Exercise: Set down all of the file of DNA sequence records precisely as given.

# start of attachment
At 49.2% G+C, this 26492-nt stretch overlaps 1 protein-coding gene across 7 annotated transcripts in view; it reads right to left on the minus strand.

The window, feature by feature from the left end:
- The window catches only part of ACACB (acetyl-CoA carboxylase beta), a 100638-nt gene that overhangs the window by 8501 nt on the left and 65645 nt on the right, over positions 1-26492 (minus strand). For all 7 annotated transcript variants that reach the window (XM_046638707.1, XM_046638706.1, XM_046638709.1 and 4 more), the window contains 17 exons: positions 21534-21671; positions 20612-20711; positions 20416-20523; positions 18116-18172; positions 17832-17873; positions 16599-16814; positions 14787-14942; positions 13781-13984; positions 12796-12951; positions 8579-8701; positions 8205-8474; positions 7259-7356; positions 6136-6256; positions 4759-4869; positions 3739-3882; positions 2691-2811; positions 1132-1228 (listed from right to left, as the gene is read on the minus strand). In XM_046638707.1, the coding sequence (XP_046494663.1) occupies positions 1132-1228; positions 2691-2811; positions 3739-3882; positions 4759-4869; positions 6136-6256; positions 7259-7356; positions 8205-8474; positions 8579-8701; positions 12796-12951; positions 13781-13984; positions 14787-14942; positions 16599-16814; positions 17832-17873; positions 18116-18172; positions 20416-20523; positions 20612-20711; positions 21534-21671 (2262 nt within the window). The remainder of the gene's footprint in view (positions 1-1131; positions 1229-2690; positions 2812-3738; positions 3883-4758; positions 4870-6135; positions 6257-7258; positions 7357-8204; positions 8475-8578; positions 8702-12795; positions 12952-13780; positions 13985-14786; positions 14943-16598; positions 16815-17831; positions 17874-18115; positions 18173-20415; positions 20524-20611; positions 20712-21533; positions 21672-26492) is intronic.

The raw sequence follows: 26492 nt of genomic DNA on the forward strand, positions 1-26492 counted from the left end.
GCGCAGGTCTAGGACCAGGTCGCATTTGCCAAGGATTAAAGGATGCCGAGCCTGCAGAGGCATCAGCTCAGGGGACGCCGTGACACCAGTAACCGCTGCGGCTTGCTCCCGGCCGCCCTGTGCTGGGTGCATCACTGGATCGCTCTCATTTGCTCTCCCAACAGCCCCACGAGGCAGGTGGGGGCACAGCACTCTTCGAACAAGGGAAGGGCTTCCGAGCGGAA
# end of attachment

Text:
At 49.2% G+C, this 26492-nt stretch overlaps 1 protein-coding gene across 7 annotated transcripts in view; it reads right to left on the minus strand.

The window, feature by feature from the left end:
- The window catches only part of ACACB (acetyl-CoA carboxylase beta), a 100638-nt gene that overhangs the window by 8501 nt on the left and 65645 nt on the right, over positions 1-26492 (minus strand). For all 7 annotated transcript variants that reach the window (XM_046638707.1, XM_046638706.1, XM_046638709.1 and 4 more), the window contains 17 exons: positions 21534-21671; positions 20612-20711; positions 20416-20523; positions 18116-18172; positions 17832-17873; positions 16599-16814; positions 14787-14942; positions 13781-13984; positions 12796-12951; positions 8579-8701; positions 8205-8474; positions 7259-7356; positions 6136-6256; positions 4759-4869; positions 3739-3882; positions 2691-2811; positions 1132-1228 (listed from right to left, as the gene is read on the minus strand). In XM_046638707.1, the coding sequence (XP_046494663.1) occupies positions 1132-1228; positions 2691-2811; positions 3739-3882; positions 4759-4869; positions 6136-6256; positions 7259-7356; positions 8205-8474; positions 8579-8701; positions 12796-12951; positions 13781-13984; positions 14787-14942; positions 16599-16814; positions 17832-17873; positions 18116-18172; positions 20416-20523; positions 20612-20711; positions 21534-21671 (2262 nt within the window). The remainder of the gene's footprint in view (positions 1-1131; positions 1229-2690; positions 2812-3738; positions 3883-4758; positions 4870-6135; positions 6257-7258; positions 7357-8204; positions 8475-8578; positions 8702-12795; positions 12952-13780; positions 13985-14786; positions 14943-16598; positions 16815-17831; positions 17874-18115; positions 18173-20415; positions 20524-20611; positions 20712-21533; positions 21672-26492) is intronic.

The raw sequence follows: 26492 nt of genomic DNA on the forward strand, positions 1-26492 counted from the left end.
GCGCAGGTCTAGGACCAGGTCGCATTTGCCAAGGATTAAAGGATGCCGAGCCTGCAGAGGCATCAGCTCAGGGGACGCCGTGACACCAGTAACCGCTGCGGCTTGCTCCCGGCCGCCCTGTGCTGGGTGCATCACTGGATCGCTCTCATTTGCTCTCCCAACAGCCCCACGAGGCAGGTGGGGGCACAGCACTCTTCGAACAAGGGAAGGGCTTCCGAGCGGAA